News Release

Hidden acid-base clusters drive rapid formation of atmospheric ultrafine particles

Peer-Reviewed Publication

Science China Press

Conversion from gases to new particles in urban atmospheres

image: On sunny days in megacities such as Beijing, gaseous acid and base pollutants form a large amount of new ultrafine particles. The clustering between one acid and one base is the rate-limiting step for new particle formation. view more 

Credit: ©Science China Press

A joint research team led by Dr. Jingkun Jiang from Tsinghua University and Dr. Markku Kulmala from the University of Helsinki has reported an efficient mechanism for gaseous sulfuric acid and bases to form atmospheric ultrafine particles. The findings explain the rapid formation of secondary ultrafine particles, which could further influence air quality and the climate.

The team found that acid-base reactions are the major driving forces for gaseous precursors to overcome surface tension and form ultrafine particles, and the key mechanism is the formation of hidden acid-base heterodimers. This hidden mechanism explains the high particle formation rate in Chinese megacities.

Their findings were published in National Science Review.

“There are hundreds of thousands of ultrafine particles in per cubic centimeter air in Chinese megacities, and a new particle formation event on a sunny noon can readily elevate their concentration by one order of magnitude within several hours,” Jiang says.

To explain how new particles can be so efficiently converted from gaseous precursors, Jiang and Kulmala, together with Dr. Runlong Cai, are determined to seek the key mechanism for rapid new particle formation. They have known that sulfuric acid is a primary precursor, whereas the challenge is to find the key bases among many candidates. “Urban air is a complex cocktail of chemicals with poorly understood interactions and feedbacks”, Kulmala commented.

The researchers observed highly abundant molecular clusters containing sulfuric acid during new particle formation in Beijing and Shanghai. Some of the measured clusters contain sulfuric acid and amine molecules. These provide strong evidence for amine participation in the formation of stable sulfuric acid clusters, which increases the conversion rate from gaseous sulfuric acid to new particles.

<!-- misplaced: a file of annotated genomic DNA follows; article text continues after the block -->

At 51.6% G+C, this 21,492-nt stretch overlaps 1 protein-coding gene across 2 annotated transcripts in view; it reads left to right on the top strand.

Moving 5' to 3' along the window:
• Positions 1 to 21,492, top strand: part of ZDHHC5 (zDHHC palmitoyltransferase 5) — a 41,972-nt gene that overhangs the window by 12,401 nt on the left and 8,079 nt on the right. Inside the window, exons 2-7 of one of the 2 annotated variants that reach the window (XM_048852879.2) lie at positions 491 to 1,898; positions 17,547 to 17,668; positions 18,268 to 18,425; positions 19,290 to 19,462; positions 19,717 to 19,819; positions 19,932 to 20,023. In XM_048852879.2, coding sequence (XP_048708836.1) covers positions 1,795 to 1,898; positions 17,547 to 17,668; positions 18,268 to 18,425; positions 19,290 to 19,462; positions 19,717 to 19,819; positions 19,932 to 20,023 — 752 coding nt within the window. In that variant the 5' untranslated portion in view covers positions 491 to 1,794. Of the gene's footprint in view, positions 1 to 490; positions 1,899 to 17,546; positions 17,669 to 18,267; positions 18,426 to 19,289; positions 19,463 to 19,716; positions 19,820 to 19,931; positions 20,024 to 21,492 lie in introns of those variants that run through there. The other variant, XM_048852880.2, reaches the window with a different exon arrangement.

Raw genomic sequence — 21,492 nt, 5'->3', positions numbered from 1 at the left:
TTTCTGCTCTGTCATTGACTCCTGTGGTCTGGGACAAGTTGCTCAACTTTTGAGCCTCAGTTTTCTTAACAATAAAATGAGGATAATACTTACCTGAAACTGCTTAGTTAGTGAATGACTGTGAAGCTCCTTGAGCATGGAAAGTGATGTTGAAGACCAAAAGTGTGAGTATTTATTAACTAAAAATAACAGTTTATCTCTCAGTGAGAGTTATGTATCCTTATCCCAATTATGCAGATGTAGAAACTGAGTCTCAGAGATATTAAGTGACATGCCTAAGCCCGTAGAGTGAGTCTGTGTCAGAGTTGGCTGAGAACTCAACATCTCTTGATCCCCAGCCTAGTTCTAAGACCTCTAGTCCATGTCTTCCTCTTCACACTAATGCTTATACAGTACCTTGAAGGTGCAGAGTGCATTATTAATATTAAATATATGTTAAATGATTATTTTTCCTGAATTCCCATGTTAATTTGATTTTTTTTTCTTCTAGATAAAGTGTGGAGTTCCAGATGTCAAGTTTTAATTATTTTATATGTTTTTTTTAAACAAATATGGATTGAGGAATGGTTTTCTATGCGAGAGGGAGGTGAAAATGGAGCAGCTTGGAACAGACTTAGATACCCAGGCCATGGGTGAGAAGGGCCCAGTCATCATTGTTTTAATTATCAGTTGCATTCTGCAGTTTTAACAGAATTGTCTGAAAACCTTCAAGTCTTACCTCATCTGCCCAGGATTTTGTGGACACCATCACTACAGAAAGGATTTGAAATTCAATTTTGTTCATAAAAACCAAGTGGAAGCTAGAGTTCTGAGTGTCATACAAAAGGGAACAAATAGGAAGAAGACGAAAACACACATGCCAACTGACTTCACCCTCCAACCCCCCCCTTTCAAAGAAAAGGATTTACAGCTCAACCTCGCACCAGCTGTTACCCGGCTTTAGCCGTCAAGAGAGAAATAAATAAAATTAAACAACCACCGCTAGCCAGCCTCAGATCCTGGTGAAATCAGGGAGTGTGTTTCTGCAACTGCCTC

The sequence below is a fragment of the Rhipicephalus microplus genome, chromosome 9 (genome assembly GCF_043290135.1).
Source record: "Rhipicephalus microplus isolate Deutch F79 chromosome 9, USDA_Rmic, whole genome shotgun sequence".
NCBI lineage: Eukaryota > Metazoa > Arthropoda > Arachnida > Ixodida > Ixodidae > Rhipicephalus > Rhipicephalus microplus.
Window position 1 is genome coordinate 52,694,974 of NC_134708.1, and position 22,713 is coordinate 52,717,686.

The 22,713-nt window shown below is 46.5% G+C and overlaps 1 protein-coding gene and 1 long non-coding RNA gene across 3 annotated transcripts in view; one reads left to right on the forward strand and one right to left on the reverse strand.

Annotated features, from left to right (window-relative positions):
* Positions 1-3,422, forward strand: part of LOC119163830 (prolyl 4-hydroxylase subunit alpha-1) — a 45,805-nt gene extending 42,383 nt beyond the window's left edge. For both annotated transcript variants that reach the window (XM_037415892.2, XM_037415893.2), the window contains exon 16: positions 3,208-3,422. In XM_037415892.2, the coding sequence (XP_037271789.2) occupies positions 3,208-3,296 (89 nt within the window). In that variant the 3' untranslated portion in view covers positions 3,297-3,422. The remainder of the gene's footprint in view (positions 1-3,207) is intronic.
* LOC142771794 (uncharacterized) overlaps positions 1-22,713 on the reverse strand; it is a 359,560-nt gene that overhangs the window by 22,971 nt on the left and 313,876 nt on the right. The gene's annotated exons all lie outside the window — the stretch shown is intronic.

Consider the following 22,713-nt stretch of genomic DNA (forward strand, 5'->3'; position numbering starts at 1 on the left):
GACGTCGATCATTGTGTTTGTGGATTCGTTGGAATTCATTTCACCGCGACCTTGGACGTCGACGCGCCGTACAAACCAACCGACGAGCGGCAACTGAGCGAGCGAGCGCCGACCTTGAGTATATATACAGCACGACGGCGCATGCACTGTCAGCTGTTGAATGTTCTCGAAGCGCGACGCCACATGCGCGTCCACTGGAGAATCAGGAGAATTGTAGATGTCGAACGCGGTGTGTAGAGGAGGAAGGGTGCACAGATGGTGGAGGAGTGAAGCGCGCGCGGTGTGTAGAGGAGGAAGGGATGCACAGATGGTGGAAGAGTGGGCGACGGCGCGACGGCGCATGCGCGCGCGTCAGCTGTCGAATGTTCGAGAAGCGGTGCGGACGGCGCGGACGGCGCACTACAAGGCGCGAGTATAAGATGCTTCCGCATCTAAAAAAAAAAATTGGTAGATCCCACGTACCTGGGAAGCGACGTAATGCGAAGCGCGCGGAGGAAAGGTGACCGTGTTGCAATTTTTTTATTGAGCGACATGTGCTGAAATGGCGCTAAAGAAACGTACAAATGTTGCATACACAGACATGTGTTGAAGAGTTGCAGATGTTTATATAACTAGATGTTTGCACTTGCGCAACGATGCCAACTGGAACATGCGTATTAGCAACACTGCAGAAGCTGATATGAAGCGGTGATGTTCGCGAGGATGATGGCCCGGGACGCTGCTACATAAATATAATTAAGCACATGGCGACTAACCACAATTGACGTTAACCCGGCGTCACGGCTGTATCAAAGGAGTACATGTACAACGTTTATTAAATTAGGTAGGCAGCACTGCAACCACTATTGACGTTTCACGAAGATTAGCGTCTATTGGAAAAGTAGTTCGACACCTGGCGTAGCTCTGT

“It is intriguing that we measured fewer bases than acids in a cluster. There must be some key information hidden behind the measured signals,” Cai says. It was previously proposed that the clustering between a base molecule and a sulfuric acid homodimer is the key mechanism for new particle formation, as there were no base molecules in the measured clusters containing one sulfuric acid molecule. The research team, however, found that this was a measurement artifact.

Combining long-term measurements and theory based on quantum chemistry and cluster kinetics, they found that the formation of hidden acid-base heterodimers is the key mechanism. This mechanism is far more efficient than the previously proposed mechanism with acid-acid homodimers, ensuring the rapid formation of sulfuric acid clusters and new particles.

The hidden heterodimers solve the puzzle of why new particles could be frequently formed against a high background particle loading in megacities. The hidden acid-base heterodimers with a considerable fraction in the measured sulfuric acid signals can effectively cluster with each other. This ensures a high particle formation rate approaching the theoretical maximum even at a low ambient amine concentration. The hidden heterodimers also explain the temperature dependency of new particle formation in Beijing and Shanghai. “Atmospheric measurements are often perturbed by many factors. I did not expect such an amazing consistency between the measurements and the new theory,” Cai says.

The team also sought the hidden base molecules using thermodynamic and kinetic analyses. Among the measured gaseous molecules, strong amines such as dimethylamine serve as the key bases in acid-base heterodimers, whereas the highly abundant ammonia and other weak bases are more likely to be involved in the subsequent cluster growth process.


See the article:

The missing base molecules in atmospheric acid-base nucleation

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